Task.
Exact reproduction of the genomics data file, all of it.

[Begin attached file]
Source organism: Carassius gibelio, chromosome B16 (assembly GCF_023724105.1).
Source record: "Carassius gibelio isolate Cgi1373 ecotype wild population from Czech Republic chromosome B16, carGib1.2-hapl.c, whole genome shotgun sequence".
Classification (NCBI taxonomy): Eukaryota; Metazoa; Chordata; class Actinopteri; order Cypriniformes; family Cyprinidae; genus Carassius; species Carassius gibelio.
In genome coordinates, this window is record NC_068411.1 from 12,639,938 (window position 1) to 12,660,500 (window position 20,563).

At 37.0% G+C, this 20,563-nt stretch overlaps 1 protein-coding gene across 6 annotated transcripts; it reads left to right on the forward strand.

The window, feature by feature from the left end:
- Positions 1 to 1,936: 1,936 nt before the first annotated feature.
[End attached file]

Source organism: Carassius gibelio, chromosome B16 (assembly GCF_023724105.1).
Source record: "Carassius gibelio isolate Cgi1373 ecotype wild population from Czech Republic chromosome B16, carGib1.2-hapl.c, whole genome shotgun sequence".
Classification (NCBI taxonomy): Eukaryota; Metazoa; Chordata; class Actinopteri; order Cypriniformes; family Cyprinidae; genus Carassius; species Carassius gibelio.
In genome coordinates, this window is record NC_068411.1 from 12,639,938 (window position 1) to 12,660,500 (window position 20,563).

At 37.0% G+C, this 20,563-nt stretch overlaps 1 protein-coding gene across 6 annotated transcripts; it reads left to right on the forward strand.

The window, feature by feature from the left end:
- Positions 1 to 1,936: 1,936 nt before the first annotated feature.